After a few more hours of driving through rocky hillsides and one town, we reached the beginning of Manu Park, the soggy, grey cloud forest. In the cloud forest there is a perpetual blanket of clouds (hence the name) and a constant mist that fills the air. The drops of mist are tiny, but there are so many of them they can drench you in five minutes. It was there in the cloud forest that I began to learn about the amazing Saturnino “Satu” Llactahuayman Lastras. Coming to the Amazon is a bit like hearing an unknown, foreign language. You may be interested by its novelty, astounded at its apparent complexity, and in awe of its beauty. But if you do not understand what is being said, the true, complete beauty of the language will never be apprehended. And it is for this reason that one needs a jungle interpreter. The Amazon speaks in sights, sounds, feelings, smells, and tastes, and Satu is proficient in Amazonian in every “sense” of the word. In fact, the jungle was the first place Satu saw upon entering this world. Born into the Ashaninka tribe, he lived his first fifteen years wearing a cushma among the plants, animals, and people of the Amazon. I was glad my accommodations were handled by ATP. Satu’s expertise changed the beginning of the trip from astounding to life changing.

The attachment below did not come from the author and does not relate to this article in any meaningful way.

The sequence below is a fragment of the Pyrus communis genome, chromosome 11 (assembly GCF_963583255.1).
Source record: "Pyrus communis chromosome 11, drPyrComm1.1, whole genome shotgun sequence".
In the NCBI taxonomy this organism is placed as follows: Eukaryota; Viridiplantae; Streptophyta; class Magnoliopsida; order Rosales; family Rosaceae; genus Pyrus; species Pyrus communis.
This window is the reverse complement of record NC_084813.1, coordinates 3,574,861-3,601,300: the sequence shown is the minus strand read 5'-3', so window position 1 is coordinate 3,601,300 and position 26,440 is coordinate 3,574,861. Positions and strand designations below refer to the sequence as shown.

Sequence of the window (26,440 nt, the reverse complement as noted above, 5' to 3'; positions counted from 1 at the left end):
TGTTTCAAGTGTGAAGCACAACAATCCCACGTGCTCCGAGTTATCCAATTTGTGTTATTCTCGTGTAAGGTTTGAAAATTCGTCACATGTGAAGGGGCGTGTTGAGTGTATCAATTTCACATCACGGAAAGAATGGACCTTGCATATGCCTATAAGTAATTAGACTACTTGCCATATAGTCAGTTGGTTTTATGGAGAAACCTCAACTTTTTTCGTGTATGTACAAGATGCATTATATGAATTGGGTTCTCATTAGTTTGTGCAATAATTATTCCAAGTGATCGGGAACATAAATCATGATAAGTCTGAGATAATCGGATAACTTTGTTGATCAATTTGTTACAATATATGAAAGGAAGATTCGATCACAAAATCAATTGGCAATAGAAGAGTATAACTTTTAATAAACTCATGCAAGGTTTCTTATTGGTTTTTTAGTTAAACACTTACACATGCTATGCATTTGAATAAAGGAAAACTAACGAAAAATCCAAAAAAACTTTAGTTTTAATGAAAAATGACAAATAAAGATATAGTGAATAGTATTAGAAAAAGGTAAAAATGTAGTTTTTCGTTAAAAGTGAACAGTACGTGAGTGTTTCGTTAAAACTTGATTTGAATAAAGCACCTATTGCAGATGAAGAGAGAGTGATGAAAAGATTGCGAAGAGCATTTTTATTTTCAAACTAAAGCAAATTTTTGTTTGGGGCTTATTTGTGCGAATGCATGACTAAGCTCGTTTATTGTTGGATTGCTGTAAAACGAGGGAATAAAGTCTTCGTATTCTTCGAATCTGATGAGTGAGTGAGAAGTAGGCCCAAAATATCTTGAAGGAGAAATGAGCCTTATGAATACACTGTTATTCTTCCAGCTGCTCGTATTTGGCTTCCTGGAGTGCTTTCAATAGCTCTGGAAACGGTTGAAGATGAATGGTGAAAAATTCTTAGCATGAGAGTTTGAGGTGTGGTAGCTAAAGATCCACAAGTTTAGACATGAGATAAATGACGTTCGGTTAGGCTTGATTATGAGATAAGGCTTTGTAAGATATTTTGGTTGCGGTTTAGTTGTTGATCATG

While we charged through the cloud forest Satu named every tree (scientific, Spanish, and English names) and offered bits of information about each one; like whether or not they were indigenous, what they were good for, and who used them. Two hours down the road we were speeding along and Satu yelled “stop!” He jumped out of the van and silently motioned for us to follow. He crept forward cautiously and whispered, “This is our first monkey, the wooly monkey.” I raised my eyes to the towering trees overhead and spotted a brown fuzzy patch I assumed to be the monkey. It skitted around the branches and eventually came into view as Satu mimicked its call by making a kissing noise with his lips and the palm of his hand. Needless to say I was astounded. First of all, he spotted the monkey from inside the van, which was easily doing 45 mph. On top of that he cajoled it into a perfect viewing spot so everyone could take pictures. We continued to drive through jungle greenery for hours and hours until we came to the riverside town of Atalaya at twilight. There we picked up a boatman, Cristiano, and a helper, Darwin. We loaded our gear into a boat and after a quick, cold trip down the river we arrived at our first lodge and rested for the night.